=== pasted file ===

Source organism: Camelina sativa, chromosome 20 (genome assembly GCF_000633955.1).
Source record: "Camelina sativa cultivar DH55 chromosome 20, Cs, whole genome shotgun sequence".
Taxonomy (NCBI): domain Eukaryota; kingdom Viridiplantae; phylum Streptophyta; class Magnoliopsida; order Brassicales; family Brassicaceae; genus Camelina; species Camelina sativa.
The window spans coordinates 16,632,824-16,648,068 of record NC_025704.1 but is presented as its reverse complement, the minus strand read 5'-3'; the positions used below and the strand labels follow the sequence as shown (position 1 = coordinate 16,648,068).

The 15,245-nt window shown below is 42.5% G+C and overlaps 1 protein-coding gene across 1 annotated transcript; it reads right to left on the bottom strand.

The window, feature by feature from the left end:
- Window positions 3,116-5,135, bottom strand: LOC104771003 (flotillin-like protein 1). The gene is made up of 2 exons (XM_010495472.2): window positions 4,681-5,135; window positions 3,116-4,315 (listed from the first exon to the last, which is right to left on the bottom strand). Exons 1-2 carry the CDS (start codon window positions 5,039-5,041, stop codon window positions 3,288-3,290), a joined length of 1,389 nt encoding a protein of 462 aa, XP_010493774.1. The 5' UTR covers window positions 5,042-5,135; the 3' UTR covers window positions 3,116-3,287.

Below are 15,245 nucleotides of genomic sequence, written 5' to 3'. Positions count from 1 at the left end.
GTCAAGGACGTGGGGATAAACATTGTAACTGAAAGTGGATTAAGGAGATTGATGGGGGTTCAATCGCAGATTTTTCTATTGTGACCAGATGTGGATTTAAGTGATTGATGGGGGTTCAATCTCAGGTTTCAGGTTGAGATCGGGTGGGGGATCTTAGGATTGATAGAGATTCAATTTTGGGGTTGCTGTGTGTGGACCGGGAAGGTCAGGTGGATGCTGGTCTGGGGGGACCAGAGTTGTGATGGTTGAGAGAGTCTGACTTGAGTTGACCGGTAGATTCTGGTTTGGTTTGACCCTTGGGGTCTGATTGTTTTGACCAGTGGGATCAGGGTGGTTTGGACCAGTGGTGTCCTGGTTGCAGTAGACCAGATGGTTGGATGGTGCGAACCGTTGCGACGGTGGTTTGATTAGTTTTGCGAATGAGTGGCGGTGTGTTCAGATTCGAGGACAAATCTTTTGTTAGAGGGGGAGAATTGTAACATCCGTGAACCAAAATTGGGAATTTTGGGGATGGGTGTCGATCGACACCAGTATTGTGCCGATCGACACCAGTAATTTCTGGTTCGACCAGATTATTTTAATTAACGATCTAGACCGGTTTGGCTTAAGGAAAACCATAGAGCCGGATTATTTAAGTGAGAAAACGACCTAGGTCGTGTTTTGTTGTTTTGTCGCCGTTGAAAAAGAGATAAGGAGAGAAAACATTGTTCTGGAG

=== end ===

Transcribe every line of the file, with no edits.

Source organism: Camelina sativa, chromosome 20 (genome assembly GCF_000633955.1).
Source record: "Camelina sativa cultivar DH55 chromosome 20, Cs, whole genome shotgun sequence".
Taxonomy (NCBI): domain Eukaryota; kingdom Viridiplantae; phylum Streptophyta; class Magnoliopsida; order Brassicales; family Brassicaceae; genus Camelina; species Camelina sativa.
The window spans coordinates 16,632,824-16,648,068 of record NC_025704.1 but is presented as its reverse complement, the minus strand read 5'-3'; the positions used below and the strand labels follow the sequence as shown (position 1 = coordinate 16,648,068).

The 15,245-nt window shown below is 42.5% G+C and overlaps 1 protein-coding gene across 1 annotated transcript; it reads right to left on the bottom strand.

The window, feature by feature from the left end:
- Window positions 3,116-5,135, bottom strand: LOC104771003 (flotillin-like protein 1). The gene is made up of 2 exons (XM_010495472.2): window positions 4,681-5,135; window positions 3,116-4,315 (listed from the first exon to the last, which is right to left on the bottom strand). Exons 1-2 carry the CDS (start codon window positions 5,039-5,041, stop codon window positions 3,288-3,290), a joined length of 1,389 nt encoding a protein of 462 aa, XP_010493774.1. The 5' UTR covers window positions 5,042-5,135; the 3' UTR covers window positions 3,116-3,287.

Below are 15,245 nucleotides of genomic sequence, written 5' to 3'. Positions count from 1 at the left end.
GTCAAGGACGTGGGGATAAACATTGTAACTGAAAGTGGATTAAGGAGATTGATGGGGGTTCAATCGCAGATTTTTCTATTGTGACCAGATGTGGATTTAAGTGATTGATGGGGGTTCAATCTCAGGTTTCAGGTTGAGATCGGGTGGGGGATCTTAGGATTGATAGAGATTCAATTTTGGGGTTGCTGTGTGTGGACCGGGAAGGTCAGGTGGATGCTGGTCTGGGGGGACCAGAGTTGTGATGGTTGAGAGAGTCTGACTTGAGTTGACCGGTAGATTCTGGTTTGGTTTGACCCTTGGGGTCTGATTGTTTTGACCAGTGGGATCAGGGTGGTTTGGACCAGTGGTGTCCTGGTTGCAGTAGACCAGATGGTTGGATGGTGCGAACCGTTGCGACGGTGGTTTGATTAGTTTTGCGAATGAGTGGCGGTGTGTTCAGATTCGAGGACAAATCTTTTGTTAGAGGGGGAGAATTGTAACATCCGTGAACCAAAATTGGGAATTTTGGGGATGGGTGTCGATCGACACCAGTATTGTGCCGATCGACACCAGTAATTTCTGGTTCGACCAGATTATTTTAATTAACGATCTAGACCGGTTTGGCTTAAGGAAAACCATAGAGCCGGATTATTTAAGTGAGAAAACGACCTAGGTCGTGTTTTGTTGTTTTGTCGCCGTTGAAAAAGAGATAAGGAGAGAAAACATTGTTCTGGAG